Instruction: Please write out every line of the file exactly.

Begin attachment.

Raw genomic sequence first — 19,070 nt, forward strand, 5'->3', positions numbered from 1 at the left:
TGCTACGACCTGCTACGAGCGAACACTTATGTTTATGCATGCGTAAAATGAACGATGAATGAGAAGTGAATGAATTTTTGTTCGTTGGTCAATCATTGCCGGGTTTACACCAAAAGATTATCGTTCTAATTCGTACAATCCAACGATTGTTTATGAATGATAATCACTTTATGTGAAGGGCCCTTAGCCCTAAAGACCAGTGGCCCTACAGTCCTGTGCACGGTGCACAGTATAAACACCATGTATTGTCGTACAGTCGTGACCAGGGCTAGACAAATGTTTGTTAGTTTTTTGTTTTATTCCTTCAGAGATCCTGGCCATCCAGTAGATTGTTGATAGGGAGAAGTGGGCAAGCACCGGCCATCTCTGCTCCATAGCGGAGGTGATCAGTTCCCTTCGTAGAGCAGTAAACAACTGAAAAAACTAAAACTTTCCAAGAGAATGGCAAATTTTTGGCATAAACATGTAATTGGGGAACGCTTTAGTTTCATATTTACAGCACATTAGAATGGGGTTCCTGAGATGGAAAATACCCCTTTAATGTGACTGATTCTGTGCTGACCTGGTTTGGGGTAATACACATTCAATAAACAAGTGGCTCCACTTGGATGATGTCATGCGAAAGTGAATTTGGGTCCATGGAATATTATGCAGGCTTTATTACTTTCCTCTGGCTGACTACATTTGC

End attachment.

Raw genomic sequence first — 19,070 nt, forward strand, 5'->3', positions numbered from 1 at the left:
TGCTACGACCTGCTACGAGCGAACACTTATGTTTATGCATGCGTAAAATGAACGATGAATGAGAAGTGAATGAATTTTTGTTCGTTGGTCAATCATTGCCGGGTTTACACCAAAAGATTATCGTTCTAATTCGTACAATCCAACGATTGTTTATGAATGATAATCACTTTATGTGAAGGGCCCTTAGCCCTAAAGACCAGTGGCCCTACAGTCCTGTGCACGGTGCACAGTATAAACACCATGTATTGTCGTACAGTCGTGACCAGGGCTAGACAAATGTTTGTTAGTTTTTTGTTTTATTCCTTCAGAGATCCTGGCCATCCAGTAGATTGTTGATAGGGAGAAGTGGGCAAGCACCGGCCATCTCTGCTCCATAGCGGAGGTGATCAGTTCCCTTCGTAGAGCAGTAAACAACTGAAAAAACTAAAACTTTCCAAGAGAATGGCAAATTTTTGGCATAAACATGTAATTGGGGAACGCTTTAGTTTCATATTTACAGCACATTAGAATGGGGTTCCTGAGATGGAAAATACCCCTTTAATGTGACTGATTCTGTGCTGACCTGGTTTGGGGTAATACACATTCAATAAACAAGTGGCTCCACTTGGATGATGTCATGCGAAAGTGAATTTGGGTCCATGGAATATTATGCAGGCTTTATTACTTTCCTCTGGCTGACTACATTTGC